No one can totally defend themselves against travel thieves. Travel insurance is essential. Storing valuables in the hotel safe, keeping spare cash and a second credit card separate from your main credit card, maintaining constant physical contact with your belongings, and incessant vigilance, are among the many crucial tactics to adopt.

For women and men alike, security belts and bags offer better protection than wallets wrapped with rubber bands, and bum-bags - which are easily picked, in any event. Thieves can easily slice most straps. If your bum- bag strap is severed, the bag can easily be made off with. Not so with a wallet that you carry underneath your shirt.

For women who don't want a cord or strap showing around their necks, security wallets are made that attach to brassieres. Shoulder-strap models, ankle wraparounds, thigh tubes and other ingenious types are available.

Waterproof security bags provide protection against the water- and land- based con artists. Mark Baker, of the water sports retailers Ocean Leisure, says that different devices are made for wallets, credit cards, cameras, mobile phones and other electronic devices.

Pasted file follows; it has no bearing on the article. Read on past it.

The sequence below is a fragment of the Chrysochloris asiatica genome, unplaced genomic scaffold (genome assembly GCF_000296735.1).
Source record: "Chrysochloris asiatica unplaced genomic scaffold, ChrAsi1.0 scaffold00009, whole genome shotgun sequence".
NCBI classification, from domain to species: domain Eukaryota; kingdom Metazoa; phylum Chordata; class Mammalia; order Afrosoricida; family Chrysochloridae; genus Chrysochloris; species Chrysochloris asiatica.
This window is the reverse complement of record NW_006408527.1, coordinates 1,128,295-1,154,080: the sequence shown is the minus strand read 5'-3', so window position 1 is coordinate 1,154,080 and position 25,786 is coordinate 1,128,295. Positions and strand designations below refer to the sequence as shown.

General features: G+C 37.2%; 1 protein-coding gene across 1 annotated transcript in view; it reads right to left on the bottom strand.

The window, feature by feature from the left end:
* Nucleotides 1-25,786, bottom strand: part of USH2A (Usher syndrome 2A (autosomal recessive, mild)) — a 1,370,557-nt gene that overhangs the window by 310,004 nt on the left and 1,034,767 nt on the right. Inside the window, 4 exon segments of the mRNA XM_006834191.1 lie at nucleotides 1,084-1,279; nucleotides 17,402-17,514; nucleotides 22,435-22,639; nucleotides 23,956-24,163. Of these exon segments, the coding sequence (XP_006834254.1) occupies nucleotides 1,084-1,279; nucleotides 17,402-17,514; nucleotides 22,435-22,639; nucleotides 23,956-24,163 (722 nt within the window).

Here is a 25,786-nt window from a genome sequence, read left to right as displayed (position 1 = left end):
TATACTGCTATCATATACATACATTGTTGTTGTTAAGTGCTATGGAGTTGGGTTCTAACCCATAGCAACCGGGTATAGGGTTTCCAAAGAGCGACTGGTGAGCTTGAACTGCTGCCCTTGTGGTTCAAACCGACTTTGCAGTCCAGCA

Many visitors to London are robbed on the Piccadilly Line as they journey to Heathrow to go home. Thieves love underground stations and train lines serving the airport - that's where tourists abound, along with their passports, credit cards and other valuables. Remember this scenario when, your trip nearing its end, you use the foreign equivalent of the Piccadilly Line.